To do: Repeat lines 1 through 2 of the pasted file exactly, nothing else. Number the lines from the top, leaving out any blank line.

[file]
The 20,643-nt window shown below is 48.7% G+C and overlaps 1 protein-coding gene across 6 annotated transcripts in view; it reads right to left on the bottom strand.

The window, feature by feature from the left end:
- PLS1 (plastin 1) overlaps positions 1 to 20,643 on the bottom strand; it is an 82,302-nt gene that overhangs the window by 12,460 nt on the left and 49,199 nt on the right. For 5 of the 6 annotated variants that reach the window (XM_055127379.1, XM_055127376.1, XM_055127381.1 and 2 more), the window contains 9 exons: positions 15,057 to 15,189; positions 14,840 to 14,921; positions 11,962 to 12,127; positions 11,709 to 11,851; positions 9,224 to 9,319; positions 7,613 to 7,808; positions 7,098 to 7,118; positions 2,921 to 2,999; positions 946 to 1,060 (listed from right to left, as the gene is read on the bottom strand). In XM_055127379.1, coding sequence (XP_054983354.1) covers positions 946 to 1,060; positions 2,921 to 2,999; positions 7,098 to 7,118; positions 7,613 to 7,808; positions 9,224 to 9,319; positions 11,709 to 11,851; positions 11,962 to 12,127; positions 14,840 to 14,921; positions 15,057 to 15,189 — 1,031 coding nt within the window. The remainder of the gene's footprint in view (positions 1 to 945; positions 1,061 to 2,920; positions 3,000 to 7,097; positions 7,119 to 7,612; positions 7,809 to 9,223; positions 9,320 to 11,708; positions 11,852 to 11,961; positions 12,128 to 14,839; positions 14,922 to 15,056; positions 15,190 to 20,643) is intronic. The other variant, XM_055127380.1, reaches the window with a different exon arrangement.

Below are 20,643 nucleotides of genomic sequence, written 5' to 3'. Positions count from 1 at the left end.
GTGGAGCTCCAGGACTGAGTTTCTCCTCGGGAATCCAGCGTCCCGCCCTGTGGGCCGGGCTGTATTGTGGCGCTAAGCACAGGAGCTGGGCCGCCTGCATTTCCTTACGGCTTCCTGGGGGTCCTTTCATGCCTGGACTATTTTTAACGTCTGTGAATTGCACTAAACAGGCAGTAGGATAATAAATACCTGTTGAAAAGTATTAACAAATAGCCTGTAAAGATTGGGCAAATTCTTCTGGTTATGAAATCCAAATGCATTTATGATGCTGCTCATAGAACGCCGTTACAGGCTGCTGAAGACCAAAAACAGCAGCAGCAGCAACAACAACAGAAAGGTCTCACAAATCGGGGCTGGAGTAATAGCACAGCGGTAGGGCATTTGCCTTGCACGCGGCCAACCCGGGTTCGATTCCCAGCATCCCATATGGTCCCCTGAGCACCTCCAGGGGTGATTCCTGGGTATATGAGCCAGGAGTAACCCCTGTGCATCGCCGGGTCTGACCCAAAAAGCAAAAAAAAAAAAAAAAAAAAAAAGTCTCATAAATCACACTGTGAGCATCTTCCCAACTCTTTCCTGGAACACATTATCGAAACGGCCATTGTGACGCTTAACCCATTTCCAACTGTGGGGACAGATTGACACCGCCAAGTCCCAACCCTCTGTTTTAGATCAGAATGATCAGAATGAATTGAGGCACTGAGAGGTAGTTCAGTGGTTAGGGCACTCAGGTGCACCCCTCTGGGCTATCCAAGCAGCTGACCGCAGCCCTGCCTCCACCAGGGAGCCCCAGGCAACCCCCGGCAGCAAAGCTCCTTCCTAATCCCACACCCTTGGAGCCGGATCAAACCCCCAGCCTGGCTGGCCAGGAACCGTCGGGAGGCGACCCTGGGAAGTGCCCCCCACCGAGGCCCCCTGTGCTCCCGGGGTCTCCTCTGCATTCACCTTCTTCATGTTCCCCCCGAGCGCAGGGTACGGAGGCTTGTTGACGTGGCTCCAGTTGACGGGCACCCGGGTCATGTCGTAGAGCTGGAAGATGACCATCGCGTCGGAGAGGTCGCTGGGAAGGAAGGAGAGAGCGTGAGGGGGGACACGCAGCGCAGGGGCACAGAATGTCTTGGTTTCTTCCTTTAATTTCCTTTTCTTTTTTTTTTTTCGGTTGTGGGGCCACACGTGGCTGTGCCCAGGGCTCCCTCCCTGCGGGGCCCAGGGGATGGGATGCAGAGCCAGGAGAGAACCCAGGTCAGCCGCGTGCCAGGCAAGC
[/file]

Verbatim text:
The 20,643-nt window shown below is 48.7% G+C and overlaps 1 protein-coding gene across 6 annotated transcripts in view; it reads right to left on the bottom strand.

The window, feature by feature from the left end: